«PEKKA TIIHONEN Novel Portable Devices for Recording Sleep Apnea and Evaluating Altered Consciousness Doctoral dissertation To be presented by ...»
KUOPION YLIOPISTON JULKAISUJA C. LUONNONTIETEET JA YMPÄRISTÖTIETEET 261
KUOPIO UNIVERSITY PUBLICATIONS C. NATURAL AND ENVIRONMENTAL SCIENCES 261
Novel Portable Devices for Recording
Sleep Apnea and Evaluating
To be presented by permission of the Faculty of Natural and Environmental Sciences of the University of Kuopio for public examination in Auditorium L3, Canthia building, University of Kuopio, on Friday 27 th November 2009, at 12 noon Department of Physics University of Kuopio Department of Clinical Neurophysiology Kuopio University Hospital JOKA KUOPIO 2009 Distributor : Kuopio University Library P.O. Box 1627 FI-70211 KUOPIO
FINLANDTel. +358 40 355 3430 Fax +358 17 163 410 http://www.uku.fi/kirjasto/julkaisutoiminta/julkmyyn.shtml Series Editor : Professor Pertti Pasanen, Ph.D.
Department of Environmental Science Author’s address: Department of Clinical Neurophysiology Kuopio University Hospital P.O. Box 1777 FI-70211 KUOPIO
FINLANDTel. +358 17 173 233 Fax +358 17 173 244 E-mail: firstname.lastname@example.org http://kotisivu.dnainternet.net/tiihone/index.htm Supervisors: Docent Juha Töyräs, Ph.D.
Department of Physics University of Kuopio Deputy Chief Physicist Ari Pääkkönen, Ph.D.
Department of Clinical Neurophysiology Kuopio University Hospital Reviewers: Professor Thomas Penzel, Ph.D.
Charité Universitätsmedizin Berlin Germany Professor Sari-Leena Himanen, M.D., Ph.D.
Department of Clinical Neurophysiology Tampere University Hospital Opponent: Professor Hannu Eskola, Dr.Tech.
Tampere University of Technology ISBN 978-951-27-1199-4 ISBN 978-951-27-1294-6 (PDF) ISSN 1235-0486 Kopijyvä Kuopio 2009 Finland Tiihonen, Pekka. Novel Portable Devices for Recording Sleep Apnea and Evaluating Altered Consciousness. Kuopio University Publications C. Natural and Environmental Sciences 261.
2009. 79 p.
ISBN 978-951-27-1199-4 ISBN 978-951-27-1294-6 (PDF) ISSN 1235-0486 ABSTRACT Sleep apnea is defined as a repetitive cessation of airflow in spite of breathing efforts. In the middle-aged population, the prevalence of sleep apnea is 9 – 24%. Sleep apnea increases significantly the risk of cardiovascular disease, stroke, high blood pressure, diabetes and accidents. For example, untreated severe sleep apnea was found to increase fatal cardiovascular events by more than 500% in a 12 year follow-up. Traditionally, overnight polysomnography has been the primary method for diagnosing the disease and only recently have portable devices been accepted as alternative tools for diagnostics of sleep apnea.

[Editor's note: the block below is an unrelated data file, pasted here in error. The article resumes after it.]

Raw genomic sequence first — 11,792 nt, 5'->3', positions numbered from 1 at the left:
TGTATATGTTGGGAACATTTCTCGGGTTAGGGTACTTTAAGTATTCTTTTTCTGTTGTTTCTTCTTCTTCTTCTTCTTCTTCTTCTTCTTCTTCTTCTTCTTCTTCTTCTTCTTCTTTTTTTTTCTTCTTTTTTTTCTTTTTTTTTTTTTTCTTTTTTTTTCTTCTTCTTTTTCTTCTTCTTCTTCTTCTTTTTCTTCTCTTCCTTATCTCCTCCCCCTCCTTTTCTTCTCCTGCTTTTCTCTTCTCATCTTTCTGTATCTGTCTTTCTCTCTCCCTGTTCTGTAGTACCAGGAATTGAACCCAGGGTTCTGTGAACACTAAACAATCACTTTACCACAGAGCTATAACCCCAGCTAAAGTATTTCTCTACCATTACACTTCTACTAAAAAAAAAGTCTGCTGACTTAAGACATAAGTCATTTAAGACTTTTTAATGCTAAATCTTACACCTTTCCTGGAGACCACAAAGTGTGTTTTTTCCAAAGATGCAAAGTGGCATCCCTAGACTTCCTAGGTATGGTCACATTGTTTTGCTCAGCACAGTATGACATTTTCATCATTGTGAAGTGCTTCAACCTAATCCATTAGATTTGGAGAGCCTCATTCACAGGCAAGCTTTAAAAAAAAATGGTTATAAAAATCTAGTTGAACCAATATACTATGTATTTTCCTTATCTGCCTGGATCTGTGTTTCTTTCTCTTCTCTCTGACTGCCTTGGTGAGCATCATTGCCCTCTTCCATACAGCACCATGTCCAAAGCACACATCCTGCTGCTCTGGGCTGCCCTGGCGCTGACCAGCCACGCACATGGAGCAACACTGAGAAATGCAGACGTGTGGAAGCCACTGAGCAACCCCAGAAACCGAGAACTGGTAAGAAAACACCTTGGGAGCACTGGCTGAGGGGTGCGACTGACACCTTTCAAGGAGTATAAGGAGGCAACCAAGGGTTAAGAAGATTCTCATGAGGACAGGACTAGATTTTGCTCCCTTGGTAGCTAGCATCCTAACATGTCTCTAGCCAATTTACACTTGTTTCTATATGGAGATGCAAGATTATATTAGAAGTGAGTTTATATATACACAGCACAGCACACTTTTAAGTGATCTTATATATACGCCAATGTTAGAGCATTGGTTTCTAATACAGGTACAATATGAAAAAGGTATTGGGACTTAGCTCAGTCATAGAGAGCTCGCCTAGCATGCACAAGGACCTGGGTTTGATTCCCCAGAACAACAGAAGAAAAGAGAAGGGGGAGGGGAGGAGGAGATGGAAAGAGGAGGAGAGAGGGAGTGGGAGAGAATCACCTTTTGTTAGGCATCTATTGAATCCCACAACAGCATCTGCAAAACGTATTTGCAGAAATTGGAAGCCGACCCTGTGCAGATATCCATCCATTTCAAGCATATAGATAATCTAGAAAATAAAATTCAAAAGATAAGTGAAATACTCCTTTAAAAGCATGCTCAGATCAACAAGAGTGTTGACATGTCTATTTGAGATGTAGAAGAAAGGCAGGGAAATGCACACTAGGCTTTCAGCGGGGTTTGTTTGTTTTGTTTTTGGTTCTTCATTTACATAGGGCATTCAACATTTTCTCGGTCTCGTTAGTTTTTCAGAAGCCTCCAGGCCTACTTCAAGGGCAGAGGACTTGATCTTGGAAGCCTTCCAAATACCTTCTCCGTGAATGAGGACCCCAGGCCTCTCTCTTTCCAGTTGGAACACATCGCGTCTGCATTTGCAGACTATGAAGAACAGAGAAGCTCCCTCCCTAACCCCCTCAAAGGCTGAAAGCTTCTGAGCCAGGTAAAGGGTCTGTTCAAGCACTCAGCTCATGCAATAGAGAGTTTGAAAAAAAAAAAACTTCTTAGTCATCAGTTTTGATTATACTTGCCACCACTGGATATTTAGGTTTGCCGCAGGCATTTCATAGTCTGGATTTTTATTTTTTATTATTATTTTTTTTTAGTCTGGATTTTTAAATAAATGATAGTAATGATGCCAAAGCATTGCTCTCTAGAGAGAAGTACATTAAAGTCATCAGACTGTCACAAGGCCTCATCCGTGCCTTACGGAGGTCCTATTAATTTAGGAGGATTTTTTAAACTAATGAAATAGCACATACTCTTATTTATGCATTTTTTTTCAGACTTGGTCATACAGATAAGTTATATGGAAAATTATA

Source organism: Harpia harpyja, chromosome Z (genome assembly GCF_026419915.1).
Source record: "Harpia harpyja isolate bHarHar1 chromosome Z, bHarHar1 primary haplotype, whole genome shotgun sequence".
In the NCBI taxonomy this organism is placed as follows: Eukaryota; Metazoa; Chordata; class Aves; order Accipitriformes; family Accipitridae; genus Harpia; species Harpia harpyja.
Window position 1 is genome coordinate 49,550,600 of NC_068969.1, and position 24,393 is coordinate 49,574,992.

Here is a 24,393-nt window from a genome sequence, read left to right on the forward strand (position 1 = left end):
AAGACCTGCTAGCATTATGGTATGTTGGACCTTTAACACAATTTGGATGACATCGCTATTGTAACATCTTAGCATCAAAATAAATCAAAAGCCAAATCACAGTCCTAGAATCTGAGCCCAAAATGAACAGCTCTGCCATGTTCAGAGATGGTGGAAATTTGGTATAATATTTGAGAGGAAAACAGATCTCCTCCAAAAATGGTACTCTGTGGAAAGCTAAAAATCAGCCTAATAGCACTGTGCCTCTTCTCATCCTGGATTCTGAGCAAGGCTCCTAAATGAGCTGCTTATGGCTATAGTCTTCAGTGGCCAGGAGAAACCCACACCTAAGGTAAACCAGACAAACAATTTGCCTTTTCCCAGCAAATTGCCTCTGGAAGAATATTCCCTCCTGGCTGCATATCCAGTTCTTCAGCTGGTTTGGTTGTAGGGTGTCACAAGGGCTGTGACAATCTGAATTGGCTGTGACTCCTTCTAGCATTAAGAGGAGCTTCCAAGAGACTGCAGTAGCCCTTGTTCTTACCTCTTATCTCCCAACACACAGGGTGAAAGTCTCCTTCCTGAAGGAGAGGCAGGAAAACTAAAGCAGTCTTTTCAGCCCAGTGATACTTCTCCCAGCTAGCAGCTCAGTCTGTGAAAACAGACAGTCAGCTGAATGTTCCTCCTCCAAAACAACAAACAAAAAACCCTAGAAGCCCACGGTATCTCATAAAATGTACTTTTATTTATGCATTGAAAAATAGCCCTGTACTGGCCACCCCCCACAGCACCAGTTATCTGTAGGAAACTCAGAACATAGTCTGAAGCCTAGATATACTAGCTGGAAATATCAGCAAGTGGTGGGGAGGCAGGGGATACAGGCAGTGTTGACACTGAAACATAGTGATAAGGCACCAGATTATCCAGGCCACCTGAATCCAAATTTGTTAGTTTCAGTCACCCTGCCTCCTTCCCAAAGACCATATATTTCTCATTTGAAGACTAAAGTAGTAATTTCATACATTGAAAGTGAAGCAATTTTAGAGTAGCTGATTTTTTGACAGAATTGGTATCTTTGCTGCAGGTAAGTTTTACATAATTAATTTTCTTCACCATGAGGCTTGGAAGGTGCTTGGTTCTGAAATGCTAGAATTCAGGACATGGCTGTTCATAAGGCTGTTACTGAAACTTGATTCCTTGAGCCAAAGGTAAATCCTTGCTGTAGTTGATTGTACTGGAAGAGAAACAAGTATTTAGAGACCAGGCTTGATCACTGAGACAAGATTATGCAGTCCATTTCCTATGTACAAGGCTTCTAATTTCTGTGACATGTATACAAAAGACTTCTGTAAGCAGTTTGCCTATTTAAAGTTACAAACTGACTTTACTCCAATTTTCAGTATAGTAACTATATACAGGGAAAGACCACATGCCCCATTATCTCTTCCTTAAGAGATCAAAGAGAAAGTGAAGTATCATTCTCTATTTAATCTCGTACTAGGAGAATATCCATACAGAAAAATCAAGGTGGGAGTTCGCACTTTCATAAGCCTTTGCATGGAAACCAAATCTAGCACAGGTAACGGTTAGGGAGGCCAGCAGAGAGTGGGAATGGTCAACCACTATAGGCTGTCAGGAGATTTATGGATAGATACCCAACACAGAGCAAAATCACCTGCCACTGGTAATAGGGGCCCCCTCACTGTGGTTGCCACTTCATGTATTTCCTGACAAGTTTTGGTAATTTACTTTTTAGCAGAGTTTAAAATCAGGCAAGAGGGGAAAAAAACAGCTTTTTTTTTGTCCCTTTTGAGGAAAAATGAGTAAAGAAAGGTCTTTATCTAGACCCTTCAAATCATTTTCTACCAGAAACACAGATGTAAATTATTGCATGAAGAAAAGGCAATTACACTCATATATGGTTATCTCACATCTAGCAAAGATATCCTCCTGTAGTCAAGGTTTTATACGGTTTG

The aim of the first study of this work was to design, construct and evaluate a portable device (Venla) suitable for recording of sleep apnea. In the second study, the clinical potential of a successor (APV2) of the device developed in the first study was evaluated. The device dependence of the reliability of an automatic analysis of sleep apnea events was investigated in the third study. In the fourth study, a portable device (Emma) was developed for monitoring of the level of consciousness in the intensive care unit (ICU); this device is based on recording of auditory evoked potentials.
Technical and clinical evaluation of the novel portable monitoring devices (Venla and APV2) revealed that they possessed similar diagnostic capabilities as a reference laboratory instrument (Embla) in detecting sleep apnea. No statistical differences were found in the apnea hypopnea index (AHI) or oxygen desaturation index (ODI) recorded with Venla and APV2 when compared to those recorded with the reference laboratory instrument. Furthermore, the AHI and ODI values determined with the novel devices and the reference instrument were highly correlated. Importantly, the novel devices showed better technical reliability, with fewer failed recordings (Venla 6.7% and APV2 4.0%) than the widely used commercial device (Embletta, 19.2%).
The results of the third study indicate that an exclusion of obstructive sleep apnea (OSA) should never be done based on automated analysis alone. The diagnosis of mild OSA should always be based on manual analysis of the recording, but if the result of the automatic analysis is detection of moderate or severe sleep apnea, it may be accepted without further manual confirmation of the validity of the analysis. Importantly, classifying the disease further into the obstructive, mixed or central types should always be done manually.